28 Responses to Racism and Prejudice is a Human Rights Issue That Affects Us All

  1. Leanne Cole says:

    You have made some amazing points here Jackie. I couldn’t agree more with you. The problems in Australia are not so out in the open, and people here like to think they aren’t racist, but then you here them say things like, “look how badly that driver is driving, they must be Asian.” It really gets to me. Why do they have to make an assumption about what race the person is, why can’t they just be a bad driver.
    I do the same, I never make reference to someone’s race, unless it is important, but it so rarely is. I have brought my children up to treat everyone fairly, to not be concerned about race, and that race is no different to someone have blond hair or black hair, they look different, but we all look different. I hope they realise that it doesn’t matter what race some is, we are all human and that is the way they should be treated.

    Liked by 1 person

    • Jackie Saulmon Ramirez says:

      Thank you, Leanne. Most people are good people but because it is so rooted in the culture that non-minorities think they are not racist. My friend and co-member used to tell us that her Korean daughter was expected to be good at music and math while her black and black-Hispanic sons would do well in sports because of their race. My father used to talk about Irishmen being drunkards and black people were lazy but the ideas have not borne out over time. Sure, sometimes there are exceptions to the rule but to condemn an entire race because of one incident is wrong. The whole idea is to get people – whites mainly – to stop and take a good look at ourselves and honestly admit there are things we could do better… some thoughts that could improve.

      Like you, Leanne, I brought my girls to be open to all people regardless of race. We bought black, Asian and Peruvian dolls as well as white. I wanted their play to look like our neighborhood. Our neighbors are Italian, Puerto Rican, black and white; we were interested in a clean, quiet neighborhood whatever the people’s race was.

      You hit the nail on the head, Leanne, that we should observe the Golden Rule and treat everyone like we want to be treated in life. I don’t know much about Australia but here in the U.S. there are serious issues with far too many black citizens being killed for no reason except the color of their skin. The “fear” that white police officers feel comes from within, not from the black people they kill. Eric Garner was a father of six… and he died for nothing. Several police ganged up on him and one used an illegal chokehold to cut off his breathing… and there was no indictment. Nothing.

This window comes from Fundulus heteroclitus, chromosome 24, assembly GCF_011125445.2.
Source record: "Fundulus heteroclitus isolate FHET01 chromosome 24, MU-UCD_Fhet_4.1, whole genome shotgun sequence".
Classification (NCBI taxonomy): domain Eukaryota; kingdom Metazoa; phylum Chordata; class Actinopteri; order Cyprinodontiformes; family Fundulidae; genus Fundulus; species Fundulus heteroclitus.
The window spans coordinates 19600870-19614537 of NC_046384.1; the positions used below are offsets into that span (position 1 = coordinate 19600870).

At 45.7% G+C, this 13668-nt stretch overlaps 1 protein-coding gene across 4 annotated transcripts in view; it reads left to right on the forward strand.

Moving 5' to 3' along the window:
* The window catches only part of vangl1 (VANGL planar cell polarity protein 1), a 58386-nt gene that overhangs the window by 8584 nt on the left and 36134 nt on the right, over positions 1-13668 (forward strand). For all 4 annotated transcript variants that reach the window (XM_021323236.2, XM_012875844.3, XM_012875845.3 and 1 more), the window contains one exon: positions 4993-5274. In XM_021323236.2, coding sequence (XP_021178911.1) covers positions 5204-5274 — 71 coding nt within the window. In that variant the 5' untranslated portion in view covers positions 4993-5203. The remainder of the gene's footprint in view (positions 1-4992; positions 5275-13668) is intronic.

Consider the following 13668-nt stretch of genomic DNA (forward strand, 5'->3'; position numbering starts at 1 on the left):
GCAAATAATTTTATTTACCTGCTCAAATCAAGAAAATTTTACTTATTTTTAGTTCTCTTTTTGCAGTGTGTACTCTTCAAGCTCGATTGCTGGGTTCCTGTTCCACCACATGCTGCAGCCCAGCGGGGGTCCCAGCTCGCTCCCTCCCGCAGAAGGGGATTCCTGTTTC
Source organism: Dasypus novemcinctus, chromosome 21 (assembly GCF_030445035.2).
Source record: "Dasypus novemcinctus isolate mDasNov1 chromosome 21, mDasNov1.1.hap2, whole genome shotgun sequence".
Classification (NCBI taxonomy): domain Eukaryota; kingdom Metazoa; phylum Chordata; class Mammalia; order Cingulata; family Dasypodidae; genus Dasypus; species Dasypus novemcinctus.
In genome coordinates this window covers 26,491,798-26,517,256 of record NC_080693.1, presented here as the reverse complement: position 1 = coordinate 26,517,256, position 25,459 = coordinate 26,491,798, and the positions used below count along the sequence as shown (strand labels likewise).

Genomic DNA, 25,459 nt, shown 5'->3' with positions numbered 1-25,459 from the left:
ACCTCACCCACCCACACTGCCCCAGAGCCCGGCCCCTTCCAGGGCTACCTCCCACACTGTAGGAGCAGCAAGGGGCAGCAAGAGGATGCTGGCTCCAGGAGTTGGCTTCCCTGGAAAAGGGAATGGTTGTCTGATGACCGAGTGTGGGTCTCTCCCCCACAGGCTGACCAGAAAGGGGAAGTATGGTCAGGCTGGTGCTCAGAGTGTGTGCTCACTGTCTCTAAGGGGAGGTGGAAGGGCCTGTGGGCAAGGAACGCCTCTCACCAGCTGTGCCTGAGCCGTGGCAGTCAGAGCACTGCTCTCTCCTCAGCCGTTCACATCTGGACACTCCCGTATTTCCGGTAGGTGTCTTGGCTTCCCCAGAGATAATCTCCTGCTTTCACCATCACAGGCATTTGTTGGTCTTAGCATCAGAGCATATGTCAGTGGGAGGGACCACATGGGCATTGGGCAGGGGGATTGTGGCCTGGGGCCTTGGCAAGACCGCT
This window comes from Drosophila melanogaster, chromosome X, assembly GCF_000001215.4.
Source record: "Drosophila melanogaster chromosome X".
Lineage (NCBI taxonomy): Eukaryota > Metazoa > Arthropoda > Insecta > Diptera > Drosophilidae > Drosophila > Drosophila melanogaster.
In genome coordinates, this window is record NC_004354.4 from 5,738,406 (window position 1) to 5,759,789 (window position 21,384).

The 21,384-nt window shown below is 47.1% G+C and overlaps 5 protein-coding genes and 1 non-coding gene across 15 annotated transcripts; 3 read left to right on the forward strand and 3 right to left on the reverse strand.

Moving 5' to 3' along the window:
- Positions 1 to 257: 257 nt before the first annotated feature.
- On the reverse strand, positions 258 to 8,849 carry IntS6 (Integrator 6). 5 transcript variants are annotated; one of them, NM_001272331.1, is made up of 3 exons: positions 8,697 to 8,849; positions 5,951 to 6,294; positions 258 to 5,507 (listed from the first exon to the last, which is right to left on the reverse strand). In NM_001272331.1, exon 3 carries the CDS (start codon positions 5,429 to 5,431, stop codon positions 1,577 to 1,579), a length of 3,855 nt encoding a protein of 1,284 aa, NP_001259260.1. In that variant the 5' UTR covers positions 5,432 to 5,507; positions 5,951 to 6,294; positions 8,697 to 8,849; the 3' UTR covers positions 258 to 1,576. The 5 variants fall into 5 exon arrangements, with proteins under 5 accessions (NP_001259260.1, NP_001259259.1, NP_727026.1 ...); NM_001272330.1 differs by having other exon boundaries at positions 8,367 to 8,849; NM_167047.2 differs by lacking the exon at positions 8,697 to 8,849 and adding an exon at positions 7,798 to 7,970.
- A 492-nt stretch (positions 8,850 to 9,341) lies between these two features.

I still have hope that these last incidents will get dialog going to help us fix these issues and begin to treat blacks and minorities equal to whites. If not we are missing a golden opportunity. Thank you, Leanne.

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      • Leanne Cole says:

        We have been watching in awe here, the racial issues you have there are so bad, and nothing like what it is here, here people know to keep their opinions to themselves, but every now and then it comes out. Here it is more the Asian community and them coming here, though before that is was some other group. Perhaps multi-culturalism doesn’t really work. We do have one of the most racist governments in the world, what our politicians do to refugees is criminal. I hate it.

        I think we all need to start realising that if took off our skin you wouldn’t be able to tell what race someone was. It shouldn’t matter. Why would you judge someone just because of the colour of their skin, or the shape of their eyes, or how wide their nose is. It is baffling.

        the thing I have found amazing is how others have justified the court ruling that cop in question was justified in what he did, and when I suggested that it would be interesting to find out the outcome if the jurors on the grand jury had no idea what race anyone was, I was simply told that the grand jury had made the right decision. I think it would be interesting if race didn’t come into it. It shouldn’t matter.

        If black people are acting a certain way, then perhaps you need to ask yourself, why? Why do that act that way, what has happened in the past to make them so. People never do, because they don’t want to think they are part of the problem. It is like climate change, I am sure people deny it is happening, because if they did admit to it, then they would have to change, and people don’t like change.

        One can hope it will start to make things different, but from what i have heard from people so far, it won’t. The white community seem to thing the cop was justified, and the black community think he wasn’t. That is the problem and the legal system is keeping these beliefs alive.

        Liked by 1 person

      • Jackie Saulmon Ramirez says:

        If a person is guilty, then let the justice system work. Too many blacks die before they even get to that.

        I see what you are saying but if a public trial had been held, many of the questions may have been answered and it would have been put to rest. When things are done in secret, all those questions remain. Our legal system is broken, it needs to be crystal clear for all parties. There is something wrong when every 28 hours, a black person dies.